The graphics of the game are fairly good considering the time.
For the game world, the programmers used the typical fog trick to hide the far clipping plane, which in turn allowed them to create HUGE environments. Despite all the decay of the world of Nosgoth, one can't help but stop and watch the surroundings every now and then, since the buldings exhale an impressive sense of magnificence.
The whole game is dark and morbid, from the withering lands to the very half-rotten body Raziel, and yet it's all so unsettingly beautiful...
The graphics for the characters are a mixed bag. Raziel is great. The other vampires not so much. They do their job fine, but they could have been better worked out.
Then there come the bosses, which are nothing short of impressive. As I said, they have mutated a great deal since the last time Raziel saw them, and now they are huge, menacing, repulsive monsters.

The sound plays a big deal of a part in the atmosphere of the game. The voice acting is great. I think the voice acting of the Legacy of Kain series have to be, if not the best, easily among the top 3 best voice acting in games ever. Not only the actors do a great job in the acting itself, but also the voices sound great, and to add to the package, the dialogues are brilliant.
I specially love Kain's lines, all full of double-senses and smart metaphors.
The gameplay is interrupted several times to show a cutscene, and while (unlike in BLOOD OMEN) they are made with in-game graphics, hence they're not visually that impressive, you'll get to enjoy a lot of voice acting.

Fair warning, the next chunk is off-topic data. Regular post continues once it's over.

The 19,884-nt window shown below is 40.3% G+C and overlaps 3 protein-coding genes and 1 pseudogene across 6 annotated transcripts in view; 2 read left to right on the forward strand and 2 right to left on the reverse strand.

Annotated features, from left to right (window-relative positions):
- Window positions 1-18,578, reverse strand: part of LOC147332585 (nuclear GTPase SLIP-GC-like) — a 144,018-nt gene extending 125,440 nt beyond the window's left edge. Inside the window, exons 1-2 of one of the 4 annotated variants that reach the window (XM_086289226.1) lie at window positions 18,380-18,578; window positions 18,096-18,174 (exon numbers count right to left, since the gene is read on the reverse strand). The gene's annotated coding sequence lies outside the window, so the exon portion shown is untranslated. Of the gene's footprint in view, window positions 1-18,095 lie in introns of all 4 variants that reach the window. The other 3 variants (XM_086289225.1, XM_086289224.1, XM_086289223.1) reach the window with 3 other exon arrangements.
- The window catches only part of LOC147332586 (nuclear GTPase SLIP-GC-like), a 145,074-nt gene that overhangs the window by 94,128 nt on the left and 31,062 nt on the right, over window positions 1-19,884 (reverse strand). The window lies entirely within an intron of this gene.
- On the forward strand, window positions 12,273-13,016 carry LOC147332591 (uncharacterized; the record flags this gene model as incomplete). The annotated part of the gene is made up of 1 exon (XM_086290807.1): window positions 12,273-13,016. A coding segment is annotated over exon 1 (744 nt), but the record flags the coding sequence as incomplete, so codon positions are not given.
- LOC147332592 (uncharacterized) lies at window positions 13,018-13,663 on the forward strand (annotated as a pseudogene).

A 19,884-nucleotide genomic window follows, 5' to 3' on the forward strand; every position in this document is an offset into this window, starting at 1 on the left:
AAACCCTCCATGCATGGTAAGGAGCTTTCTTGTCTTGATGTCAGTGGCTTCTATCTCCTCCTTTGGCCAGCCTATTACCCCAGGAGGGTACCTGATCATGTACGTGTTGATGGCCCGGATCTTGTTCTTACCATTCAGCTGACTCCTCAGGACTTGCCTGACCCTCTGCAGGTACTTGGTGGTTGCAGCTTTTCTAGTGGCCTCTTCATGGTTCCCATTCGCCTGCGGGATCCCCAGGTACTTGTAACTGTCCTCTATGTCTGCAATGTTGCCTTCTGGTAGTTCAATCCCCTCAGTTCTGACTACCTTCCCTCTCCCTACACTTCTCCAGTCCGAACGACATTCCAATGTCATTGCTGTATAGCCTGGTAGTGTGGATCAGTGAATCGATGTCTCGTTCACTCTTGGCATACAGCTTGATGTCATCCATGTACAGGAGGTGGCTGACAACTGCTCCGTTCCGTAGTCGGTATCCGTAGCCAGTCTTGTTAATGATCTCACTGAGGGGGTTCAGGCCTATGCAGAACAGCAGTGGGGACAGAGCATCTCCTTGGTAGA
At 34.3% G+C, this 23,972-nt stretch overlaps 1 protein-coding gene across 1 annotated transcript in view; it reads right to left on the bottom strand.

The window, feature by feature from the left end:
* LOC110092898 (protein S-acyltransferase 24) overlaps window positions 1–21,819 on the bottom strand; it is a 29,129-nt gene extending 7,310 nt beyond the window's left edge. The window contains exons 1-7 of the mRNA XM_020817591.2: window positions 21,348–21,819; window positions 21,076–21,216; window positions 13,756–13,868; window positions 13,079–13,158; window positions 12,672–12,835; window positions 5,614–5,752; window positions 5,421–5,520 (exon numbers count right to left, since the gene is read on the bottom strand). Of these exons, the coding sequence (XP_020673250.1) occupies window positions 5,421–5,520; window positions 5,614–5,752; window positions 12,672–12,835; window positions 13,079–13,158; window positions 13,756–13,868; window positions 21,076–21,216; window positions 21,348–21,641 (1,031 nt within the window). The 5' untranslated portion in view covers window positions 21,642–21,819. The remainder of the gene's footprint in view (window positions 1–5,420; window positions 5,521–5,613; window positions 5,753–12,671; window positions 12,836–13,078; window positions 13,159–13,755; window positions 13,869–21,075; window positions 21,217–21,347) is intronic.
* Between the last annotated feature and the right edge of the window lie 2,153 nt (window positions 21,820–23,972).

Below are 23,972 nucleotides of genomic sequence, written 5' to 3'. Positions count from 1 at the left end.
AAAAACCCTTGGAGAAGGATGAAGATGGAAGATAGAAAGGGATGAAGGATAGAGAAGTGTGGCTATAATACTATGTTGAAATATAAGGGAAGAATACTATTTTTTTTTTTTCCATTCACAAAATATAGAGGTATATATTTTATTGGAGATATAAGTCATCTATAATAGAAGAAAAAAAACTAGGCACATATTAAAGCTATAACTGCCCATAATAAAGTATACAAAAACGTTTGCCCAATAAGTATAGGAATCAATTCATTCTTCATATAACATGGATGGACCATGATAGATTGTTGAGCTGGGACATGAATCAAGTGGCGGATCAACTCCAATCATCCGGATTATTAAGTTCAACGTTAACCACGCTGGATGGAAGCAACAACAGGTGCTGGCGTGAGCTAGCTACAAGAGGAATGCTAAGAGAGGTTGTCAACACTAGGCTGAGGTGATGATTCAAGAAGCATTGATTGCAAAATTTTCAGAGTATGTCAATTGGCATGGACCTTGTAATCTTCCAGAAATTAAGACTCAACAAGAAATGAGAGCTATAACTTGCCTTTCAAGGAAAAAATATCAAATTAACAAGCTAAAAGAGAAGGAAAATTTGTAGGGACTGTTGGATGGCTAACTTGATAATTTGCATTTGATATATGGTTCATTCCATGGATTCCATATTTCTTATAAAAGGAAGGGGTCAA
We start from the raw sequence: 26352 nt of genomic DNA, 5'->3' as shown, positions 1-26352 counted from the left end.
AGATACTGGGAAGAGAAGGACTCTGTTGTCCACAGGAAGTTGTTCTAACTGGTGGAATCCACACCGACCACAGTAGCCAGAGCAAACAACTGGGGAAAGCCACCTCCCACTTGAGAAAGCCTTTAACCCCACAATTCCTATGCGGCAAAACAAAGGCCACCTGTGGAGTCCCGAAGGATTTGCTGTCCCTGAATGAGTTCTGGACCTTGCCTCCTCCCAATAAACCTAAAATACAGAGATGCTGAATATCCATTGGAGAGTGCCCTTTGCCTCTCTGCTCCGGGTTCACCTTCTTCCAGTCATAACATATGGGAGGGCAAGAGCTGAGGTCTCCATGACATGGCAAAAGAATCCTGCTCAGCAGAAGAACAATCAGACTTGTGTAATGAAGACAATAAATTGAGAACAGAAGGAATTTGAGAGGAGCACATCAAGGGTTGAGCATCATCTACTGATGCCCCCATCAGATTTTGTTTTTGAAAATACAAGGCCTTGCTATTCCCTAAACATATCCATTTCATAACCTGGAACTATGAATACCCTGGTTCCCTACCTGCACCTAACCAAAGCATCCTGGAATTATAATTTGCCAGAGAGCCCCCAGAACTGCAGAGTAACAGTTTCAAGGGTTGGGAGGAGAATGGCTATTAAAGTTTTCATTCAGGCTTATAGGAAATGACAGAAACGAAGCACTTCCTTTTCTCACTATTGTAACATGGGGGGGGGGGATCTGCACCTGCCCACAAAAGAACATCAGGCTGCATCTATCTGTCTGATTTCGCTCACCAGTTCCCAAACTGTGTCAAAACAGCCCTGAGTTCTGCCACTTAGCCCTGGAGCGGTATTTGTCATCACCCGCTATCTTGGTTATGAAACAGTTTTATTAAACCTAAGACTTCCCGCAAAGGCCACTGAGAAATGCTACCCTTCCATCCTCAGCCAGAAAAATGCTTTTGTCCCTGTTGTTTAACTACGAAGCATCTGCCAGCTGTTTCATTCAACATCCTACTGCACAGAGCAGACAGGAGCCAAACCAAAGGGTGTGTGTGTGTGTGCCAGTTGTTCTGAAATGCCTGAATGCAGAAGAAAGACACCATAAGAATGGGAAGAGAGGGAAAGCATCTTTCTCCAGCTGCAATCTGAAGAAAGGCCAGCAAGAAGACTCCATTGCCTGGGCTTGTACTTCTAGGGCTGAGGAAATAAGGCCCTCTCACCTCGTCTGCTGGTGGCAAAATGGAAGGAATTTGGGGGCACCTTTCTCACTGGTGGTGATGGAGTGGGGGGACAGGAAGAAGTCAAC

Not to mention, this means the storyline is constantly evolving, you are assured that you won't walk more than a few meters before you find new —and sometimes shocking— information on the plot.

The music is great. I pretty much suck at describing a music, so I can only say these is among the few games that actually got me interested in its soundtrack. The music is ominous and dark, with a strong use of percussion. It creates an ominous atmosphere that sure fits with the dark yet unsettingly beautiful game world.

Among the intangibles, we could count the interesting feature that's the shifting between the material and spectral realms. Not only is interesting as an idea, but the effect is also greatly accomplished, the world sort twists and revolves on itself, until it's transformed into its own unsettling dark (even darker) version.
At some points, the world twists so badly that the deformations achieved by shifting to the spectral realm are exactly what you need to pass by certain obstacles.

Finally, the game offers a great deal of replayability in 'the search for the glyphs'.
The glyphs are some sort of special powers that Raziel acquires to use against his enemies. In order to get a glyph you'll need to find its own 'secret area' and solve a special puzzle related to it.
I talked before about how enormous the gameworld is; well, many players can go through the whole game and even finsh it, and still haven't seen like half of the actual game world: the secret areas where the glyphs are found are HUGE. The level of detail put into them is impressive, and if you enjoyed the views throughout the game, it's totally recommendable to go back and look for the glyphs. Only visiting the places where they are hidden is worth the replaying. Sould Reaver redefines the concept of 'secret area' into something that would be more fitting into 'secret worlds'.

The Bad

The first thing that shocked me in the negative aspect, is the control interface.
For one thing, the mouse is not used at all. Then, the arrow keys work in such a strange way for what I'm used to see, since the direction each arrow moves Raziel depends on the position of the camera. This is specially annoying when the camera decides to suddenly change perspective and then you can have a slightly hard time figuring out which key would now point the direction you were moving to. Nedless to say, when this happens in a fight, it can get VERY annoying and frustrating. Let alone the middle of a jumping puzzle.